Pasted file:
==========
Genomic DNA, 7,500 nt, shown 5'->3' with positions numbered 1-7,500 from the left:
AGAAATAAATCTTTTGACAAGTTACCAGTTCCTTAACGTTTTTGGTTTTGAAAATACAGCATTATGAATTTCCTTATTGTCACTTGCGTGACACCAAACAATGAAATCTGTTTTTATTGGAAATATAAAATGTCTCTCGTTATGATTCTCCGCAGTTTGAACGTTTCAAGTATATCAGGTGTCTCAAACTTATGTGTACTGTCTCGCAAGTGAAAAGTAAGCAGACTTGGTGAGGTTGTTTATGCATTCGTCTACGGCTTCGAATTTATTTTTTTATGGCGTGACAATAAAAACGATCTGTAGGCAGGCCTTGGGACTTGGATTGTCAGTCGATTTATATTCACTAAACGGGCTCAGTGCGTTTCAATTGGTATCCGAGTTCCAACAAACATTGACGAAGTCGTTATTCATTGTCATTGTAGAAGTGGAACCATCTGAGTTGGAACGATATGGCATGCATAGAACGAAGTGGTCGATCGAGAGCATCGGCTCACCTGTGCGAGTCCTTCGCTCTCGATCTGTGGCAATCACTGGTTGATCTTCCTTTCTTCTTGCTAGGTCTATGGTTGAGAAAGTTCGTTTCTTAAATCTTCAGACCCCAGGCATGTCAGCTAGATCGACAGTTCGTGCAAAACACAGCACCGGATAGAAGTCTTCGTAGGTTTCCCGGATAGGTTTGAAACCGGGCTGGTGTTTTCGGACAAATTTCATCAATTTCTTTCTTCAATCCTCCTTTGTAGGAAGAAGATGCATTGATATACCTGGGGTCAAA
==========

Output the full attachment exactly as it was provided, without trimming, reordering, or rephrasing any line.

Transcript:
Genomic DNA, 7,500 nt, shown 5'->3' with positions numbered 1-7,500 from the left:
AGAAATAAATCTTTTGACAAGTTACCAGTTCCTTAACGTTTTTGGTTTTGAAAATACAGCATTATGAATTTCCTTATTGTCACTTGCGTGACACCAAACAATGAAATCTGTTTTTATTGGAAATATAAAATGTCTCTCGTTATGATTCTCCGCAGTTTGAACGTTTCAAGTATATCAGGTGTCTCAAACTTATGTGTACTGTCTCGCAAGTGAAAAGTAAGCAGACTTGGTGAGGTTGTTTATGCATTCGTCTACGGCTTCGAATTTATTTTTTTATGGCGTGACAATAAAAACGATCTGTAGGCAGGCCTTGGGACTTGGATTGTCAGTCGATTTATATTCACTAAACGGGCTCAGTGCGTTTCAATTGGTATCCGAGTTCCAACAAACATTGACGAAGTCGTTATTCATTGTCATTGTAGAAGTGGAACCATCTGAGTTGGAACGATATGGCATGCATAGAACGAAGTGGTCGATCGAGAGCATCGGCTCACCTGTGCGAGTCCTTCGCTCTCGATCTGTGGCAATCACTGGTTGATCTTCCTTTCTTCTTGCTAGGTCTATGGTTGAGAAAGTTCGTTTCTTAAATCTTCAGACCCCAGGCATGTCAGCTAGATCGACAGTTCGTGCAAAACACAGCACCGGATAGAAGTCTTCGTAGGTTTCCCGGATAGGTTTGAAACCGGGCTGGTGTTTTCGGACAAATTTCATCAATTTCTTTCTTCAATCCTCCTTTGTAGGAAGAAGATGCATTGATATACCTGGGGTCAAA